Bedtime Postponement Tactics

Bedtime can be difficult for parents with small children, but our child is especially skilled at bedtime postponement tactics. Yes, I am bragging. Some parents brag about Harvard. I brag about my child’s ability to outwit her parents. It takes a special talent to be this good at postponing bedtime. A very special talent!

At first Tiny-Small engaged in the usual behaviors. She needed a drink of water, the boogie-man-clown monster was under her bed, she was hungry, she wasn’t tired, she just needed to watch one more episode of Daniel Tiger and then she would totally fall asleep…she swore.

Bedtime Postponement Tactics
Non-stop energy.

We have seen and heard it all, but then she started doing something new. She started fake coughing. At first I thought it was real and I was very concerned, but then it turned out to be fake.  A ruse. A well calculated distraction from the inevitable. She could win an academy award for fake coughing.

When she was a baby I thought she was going to be an actress famous for her horror movie scream. Somehow, this fake coughing performance has moved her into the drama genre which is definitely academy gold. At the age of four she has moved past the B movie category and into Glenn Close territory.  I am already picking out the mansion she will buy me, in her twenties, and what I am going to wear to the academy awards ceremony.  Yes, I will demand to be her plus one. I have earned it.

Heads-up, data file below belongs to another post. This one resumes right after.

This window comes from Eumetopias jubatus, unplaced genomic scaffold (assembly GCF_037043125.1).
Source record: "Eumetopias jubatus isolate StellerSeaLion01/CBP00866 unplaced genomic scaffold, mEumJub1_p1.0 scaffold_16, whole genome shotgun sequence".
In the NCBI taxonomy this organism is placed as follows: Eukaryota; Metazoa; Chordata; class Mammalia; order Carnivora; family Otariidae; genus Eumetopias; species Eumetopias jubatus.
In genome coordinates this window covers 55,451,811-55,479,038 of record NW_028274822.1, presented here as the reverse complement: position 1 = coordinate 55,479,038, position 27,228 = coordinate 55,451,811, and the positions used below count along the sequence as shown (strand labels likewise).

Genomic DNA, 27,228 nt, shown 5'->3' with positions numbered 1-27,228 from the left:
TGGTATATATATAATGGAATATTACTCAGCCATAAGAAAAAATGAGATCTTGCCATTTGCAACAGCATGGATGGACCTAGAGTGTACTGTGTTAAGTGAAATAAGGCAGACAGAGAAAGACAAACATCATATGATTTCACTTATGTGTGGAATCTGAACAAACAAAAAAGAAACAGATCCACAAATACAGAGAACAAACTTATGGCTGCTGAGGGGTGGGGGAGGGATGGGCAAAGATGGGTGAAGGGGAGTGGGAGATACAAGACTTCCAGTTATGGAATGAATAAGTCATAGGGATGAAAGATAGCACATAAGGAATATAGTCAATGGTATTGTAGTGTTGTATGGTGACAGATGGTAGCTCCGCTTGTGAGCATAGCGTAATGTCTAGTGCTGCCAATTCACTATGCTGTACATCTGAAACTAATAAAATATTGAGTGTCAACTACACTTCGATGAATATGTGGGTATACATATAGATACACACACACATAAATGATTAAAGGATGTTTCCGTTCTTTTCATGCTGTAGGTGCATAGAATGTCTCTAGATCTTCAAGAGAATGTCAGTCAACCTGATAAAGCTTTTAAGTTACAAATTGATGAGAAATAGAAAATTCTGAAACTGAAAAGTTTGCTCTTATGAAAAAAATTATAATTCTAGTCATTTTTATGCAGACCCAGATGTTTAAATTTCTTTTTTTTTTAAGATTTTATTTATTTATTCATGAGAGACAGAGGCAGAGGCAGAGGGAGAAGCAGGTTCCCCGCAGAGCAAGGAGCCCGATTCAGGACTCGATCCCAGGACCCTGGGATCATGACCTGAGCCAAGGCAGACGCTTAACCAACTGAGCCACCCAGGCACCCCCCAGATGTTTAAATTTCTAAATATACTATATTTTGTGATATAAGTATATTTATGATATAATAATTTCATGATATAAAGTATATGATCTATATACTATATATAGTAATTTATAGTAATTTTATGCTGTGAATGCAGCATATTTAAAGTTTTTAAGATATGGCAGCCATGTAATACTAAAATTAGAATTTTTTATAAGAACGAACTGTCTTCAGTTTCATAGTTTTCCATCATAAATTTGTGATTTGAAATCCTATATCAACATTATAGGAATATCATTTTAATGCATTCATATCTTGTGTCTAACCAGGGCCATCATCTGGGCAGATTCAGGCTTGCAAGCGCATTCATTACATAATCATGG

Those fantasies are the only thing keeping me sane through this bedtime postponement tactic phase. Between making sure she gets enough exercise to be tired every night and the endless trips to get her a drink of water I am often at my wits end by the time she falls asleep. I am often falling asleep before she falls asleep. Or, really, just trying to keep my eyes open through sheer will.

The other night when Jim got home from work I was so tired that I handed the bedtime ritual over to him, laid down on the guestroom bed, and immediately fell asleep. I slept there all night! I was exhausted. Meanwhile, Tiny-Small spins like a top day and night. Her little brain is working over-time thinking up new bedtime postponement tactics. If she decides against being an actress, a dog doctor, or a ballerina I am pretty sure she will have no trouble getting through the Army’s special ops military training.

She will give a whole new meaning to the term “army brat” and as she follows in her father’s military footsteps, I will likely spend my days hoping she hasn’t worn her drill Sargent out too much.

If only I could steal just a little bit of her energy…

This Is How We Do What, Katy Perry?

Jim, my husband, had been talking about some article he happened to read in a magazine that included a segment on not only Lady Gaga, but Katy Perry as well. He was at a loss. What songs do these women sing? Who are these people? Should I know more about them?

This is how we do what, Katy Perry?